Erykah Badu hasn't released a proper album since 2010. She hasn't headlined a Twin Cities concert since 2001. That didn't stop her from presenting her biggest local show yet Wednesday night at the Armory in Minneapolis.
She is, after all, the high priestess of neo-soul. She is so highly regarded that she was invited to last month's Met Gala. (Google her bedazzlingly black Thom Browne ensemble.) Rihanna asked Badu to model at the Savage X Fenty fashion show in September. And Sonos Radio asked her to curate her own channel starting this fall.
Like David Bowie and Prince before her, and Beyoncé and Janelle Monáe after her, Badu is one of pop music's marvelous visionaries. She comes with a well contemplated philosophy and an evolved concept for the sound, messages and visuals of her art.
At the Armory, Badu dressed her musicians and singers in white hazmat suits and herself in a shimmering coat of many-colored streamers and a black-and-white ball cap. As the night wore on, she took off layers to reveal a silver jacket and pants, a couple of custom T-shirts and hair down to her derriere.
Even without the colorful couture and artful laser lights, Badu was a mesmerizing presence. She had the magnetic aura of a guru, with arm gestures out of a modern-dance piece and moves that shouted "watch me 'cause I don't know what I'm going to do next but you'll be fascinated." She might pirouette in circles, bat an electric drum with her hand, or sit on a riser and listen to her backup singers improvise a verse (which brought big smiles to her face).
Similarly, you never know what's going to come out of her mouth: a one-on-one convo with a dude in the front row because she liked his energy; an entreaty to light up a joint, or a piercing soprano held-note that's not heard on her records. And I swear in her kiss-off hit "Tyrone," she inserted some "mow mow's" a la the Trashmen's "Surfin' Bird," the Minneapolis smash from 1963.
Badu called some audibles in her set, scatting horn-like sounds and boogieing to "Don't Stop the Music," the old Yarbrough and Peoples disco-era hit.
"Badubotron live," as she called her show, began with her band jamming for 15 minutes. Then she took the stage, a vision in rainbow streamers welcoming 3,800 stylin' fans with "Hello," her jazzy reimagining of Todd Rundgren's 1973 pop hit "Hello, It's Me."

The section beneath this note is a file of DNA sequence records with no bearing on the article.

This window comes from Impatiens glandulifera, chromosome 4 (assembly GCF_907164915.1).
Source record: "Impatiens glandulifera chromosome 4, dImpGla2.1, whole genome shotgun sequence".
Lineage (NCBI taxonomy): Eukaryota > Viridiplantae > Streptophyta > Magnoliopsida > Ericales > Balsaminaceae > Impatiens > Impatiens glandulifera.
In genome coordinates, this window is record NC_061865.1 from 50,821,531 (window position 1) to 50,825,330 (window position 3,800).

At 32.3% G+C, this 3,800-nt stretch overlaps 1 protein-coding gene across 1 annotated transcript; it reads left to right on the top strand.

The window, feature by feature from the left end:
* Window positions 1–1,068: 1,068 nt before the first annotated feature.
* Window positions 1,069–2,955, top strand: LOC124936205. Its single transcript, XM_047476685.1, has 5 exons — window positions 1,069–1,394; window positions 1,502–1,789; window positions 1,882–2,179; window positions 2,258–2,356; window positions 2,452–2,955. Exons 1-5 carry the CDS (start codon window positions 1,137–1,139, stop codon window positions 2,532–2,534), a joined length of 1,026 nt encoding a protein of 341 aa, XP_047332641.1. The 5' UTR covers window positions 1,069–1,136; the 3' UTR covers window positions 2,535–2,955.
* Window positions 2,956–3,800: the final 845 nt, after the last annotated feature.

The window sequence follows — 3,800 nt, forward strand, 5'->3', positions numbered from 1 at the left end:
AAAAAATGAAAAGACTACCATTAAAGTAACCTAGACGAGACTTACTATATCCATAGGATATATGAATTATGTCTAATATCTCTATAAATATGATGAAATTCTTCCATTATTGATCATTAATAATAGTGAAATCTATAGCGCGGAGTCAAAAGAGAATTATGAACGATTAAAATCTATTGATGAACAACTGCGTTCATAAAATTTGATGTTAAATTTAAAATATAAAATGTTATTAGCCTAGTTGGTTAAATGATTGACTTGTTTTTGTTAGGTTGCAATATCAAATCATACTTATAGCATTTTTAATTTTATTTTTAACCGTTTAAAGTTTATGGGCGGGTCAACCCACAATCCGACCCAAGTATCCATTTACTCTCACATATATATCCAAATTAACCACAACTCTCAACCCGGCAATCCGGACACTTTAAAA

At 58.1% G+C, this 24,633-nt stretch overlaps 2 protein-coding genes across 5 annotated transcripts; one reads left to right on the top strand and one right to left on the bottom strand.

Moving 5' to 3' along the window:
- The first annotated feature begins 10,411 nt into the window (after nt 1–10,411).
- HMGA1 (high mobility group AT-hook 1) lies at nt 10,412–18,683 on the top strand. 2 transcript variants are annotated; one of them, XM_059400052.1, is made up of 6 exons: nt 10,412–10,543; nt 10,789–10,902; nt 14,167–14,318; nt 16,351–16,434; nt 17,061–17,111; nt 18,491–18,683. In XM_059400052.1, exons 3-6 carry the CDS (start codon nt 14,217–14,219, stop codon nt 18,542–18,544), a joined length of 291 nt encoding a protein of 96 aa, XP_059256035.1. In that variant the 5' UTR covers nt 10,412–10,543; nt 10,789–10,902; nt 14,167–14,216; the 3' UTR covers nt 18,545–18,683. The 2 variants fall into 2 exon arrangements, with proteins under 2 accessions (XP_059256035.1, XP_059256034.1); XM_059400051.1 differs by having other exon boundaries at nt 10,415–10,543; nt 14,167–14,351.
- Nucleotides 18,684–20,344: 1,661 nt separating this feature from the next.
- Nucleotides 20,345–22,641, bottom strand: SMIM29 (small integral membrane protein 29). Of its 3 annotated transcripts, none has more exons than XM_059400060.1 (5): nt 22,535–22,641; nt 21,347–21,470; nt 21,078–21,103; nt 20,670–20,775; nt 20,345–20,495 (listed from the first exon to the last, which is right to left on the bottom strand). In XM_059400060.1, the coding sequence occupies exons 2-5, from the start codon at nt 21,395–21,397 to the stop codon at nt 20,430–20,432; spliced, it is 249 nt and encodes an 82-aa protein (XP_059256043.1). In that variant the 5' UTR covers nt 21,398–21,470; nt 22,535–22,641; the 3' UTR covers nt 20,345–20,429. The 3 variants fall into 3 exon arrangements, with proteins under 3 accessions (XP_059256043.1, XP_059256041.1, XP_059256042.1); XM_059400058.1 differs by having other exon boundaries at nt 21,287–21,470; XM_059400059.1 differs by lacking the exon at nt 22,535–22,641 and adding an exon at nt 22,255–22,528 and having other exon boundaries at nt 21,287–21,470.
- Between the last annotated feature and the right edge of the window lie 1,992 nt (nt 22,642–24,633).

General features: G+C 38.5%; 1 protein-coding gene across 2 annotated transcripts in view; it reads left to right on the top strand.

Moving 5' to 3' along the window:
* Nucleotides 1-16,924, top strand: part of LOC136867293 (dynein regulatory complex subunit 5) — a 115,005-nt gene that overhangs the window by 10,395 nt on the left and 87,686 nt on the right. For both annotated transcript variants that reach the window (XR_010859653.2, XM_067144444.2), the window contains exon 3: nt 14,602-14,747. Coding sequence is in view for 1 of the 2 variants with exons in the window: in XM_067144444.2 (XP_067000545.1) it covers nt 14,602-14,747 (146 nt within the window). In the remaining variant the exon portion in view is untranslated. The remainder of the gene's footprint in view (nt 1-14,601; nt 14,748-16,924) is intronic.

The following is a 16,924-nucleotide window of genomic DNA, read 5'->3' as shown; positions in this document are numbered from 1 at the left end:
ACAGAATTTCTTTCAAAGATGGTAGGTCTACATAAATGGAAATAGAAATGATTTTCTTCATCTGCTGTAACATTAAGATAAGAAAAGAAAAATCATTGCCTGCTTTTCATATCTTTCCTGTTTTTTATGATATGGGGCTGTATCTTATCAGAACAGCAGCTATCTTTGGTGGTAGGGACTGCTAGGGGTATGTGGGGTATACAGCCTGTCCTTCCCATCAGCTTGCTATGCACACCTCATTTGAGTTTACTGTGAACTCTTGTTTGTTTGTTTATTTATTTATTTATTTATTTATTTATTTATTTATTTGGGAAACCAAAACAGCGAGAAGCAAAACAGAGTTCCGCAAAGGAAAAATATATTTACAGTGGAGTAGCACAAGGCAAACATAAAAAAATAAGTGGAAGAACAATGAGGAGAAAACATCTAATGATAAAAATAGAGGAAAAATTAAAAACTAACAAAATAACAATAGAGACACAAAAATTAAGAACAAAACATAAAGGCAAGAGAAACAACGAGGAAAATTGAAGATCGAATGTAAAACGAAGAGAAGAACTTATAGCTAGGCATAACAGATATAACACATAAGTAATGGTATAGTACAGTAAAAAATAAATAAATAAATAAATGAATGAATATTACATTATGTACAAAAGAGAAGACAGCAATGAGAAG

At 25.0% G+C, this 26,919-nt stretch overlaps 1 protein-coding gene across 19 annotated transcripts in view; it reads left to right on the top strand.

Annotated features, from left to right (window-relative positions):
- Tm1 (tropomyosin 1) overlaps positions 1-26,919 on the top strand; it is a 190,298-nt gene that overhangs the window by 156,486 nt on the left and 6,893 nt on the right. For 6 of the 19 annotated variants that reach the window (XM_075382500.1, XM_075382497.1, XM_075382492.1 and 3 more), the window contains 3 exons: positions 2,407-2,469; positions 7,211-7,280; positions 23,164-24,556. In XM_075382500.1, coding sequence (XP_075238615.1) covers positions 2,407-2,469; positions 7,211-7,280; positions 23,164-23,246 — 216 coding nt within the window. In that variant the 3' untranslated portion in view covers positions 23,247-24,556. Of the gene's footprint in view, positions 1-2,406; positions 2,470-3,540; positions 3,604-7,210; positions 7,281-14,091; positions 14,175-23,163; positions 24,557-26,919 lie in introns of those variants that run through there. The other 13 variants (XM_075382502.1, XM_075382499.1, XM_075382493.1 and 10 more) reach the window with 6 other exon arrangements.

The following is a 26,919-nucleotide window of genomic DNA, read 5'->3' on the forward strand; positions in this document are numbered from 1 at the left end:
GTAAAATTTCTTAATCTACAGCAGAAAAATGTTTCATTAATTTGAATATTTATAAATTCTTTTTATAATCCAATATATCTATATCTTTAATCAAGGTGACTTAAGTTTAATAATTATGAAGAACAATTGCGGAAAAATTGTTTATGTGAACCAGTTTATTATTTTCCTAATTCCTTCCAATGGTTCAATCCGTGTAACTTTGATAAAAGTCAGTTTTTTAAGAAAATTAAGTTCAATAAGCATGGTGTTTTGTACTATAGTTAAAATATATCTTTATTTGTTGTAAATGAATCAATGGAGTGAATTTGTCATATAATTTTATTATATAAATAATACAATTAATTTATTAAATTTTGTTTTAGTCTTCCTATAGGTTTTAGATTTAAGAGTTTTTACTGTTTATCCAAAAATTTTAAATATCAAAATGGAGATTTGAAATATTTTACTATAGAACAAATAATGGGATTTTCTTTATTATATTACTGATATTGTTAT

Badu, 50, rattled off a bevy of her nicknames (including Sara Bellum, Mary Magnum and Fat Belly Bella) and explained some of her philosophies (mind your business, each to his own, etc.). A true original, she has a language and style all her own.
Early on, she explored tunes from her Grammy-winning 1997 debut, "Baduizm," including the hits "On & On" and "Appletree." She offered five selections from her 2015 mixtape, "But You Caint Use My Phone," some of which featured her voice manipulated electronically.
Despite an occasional taste for electronic drums, Badu favors an organic sound that mixes jazz, hip-hop and soul, showcasing her elastically jazzy, Billie Holiday-evoking voice. That voice sparkled Wednesday on an extended version of "Otherside of the Game" from "Baduizm."
The 90-minute performance had the free-flowing spirit if not the intimacy of her 2020 "Quarantine Concert Series: Apocalypse, Live From Badubotron," streamed from her Dallas home as she moved into different rooms and changed into different outfits. It's hard to experience intimacy in the spacious Armory even with chairs on the floor.
Nonetheless, this Twin Cities appearance was infinitely more satisfying than Badu's too brief, underwhelming set at the 2018 Soundset festival at the State Fairgrounds. Let's hope we don't have to wait another 20 years for this neo-soul legend to headline here again.
Twitter: @JonBream 612-673-1719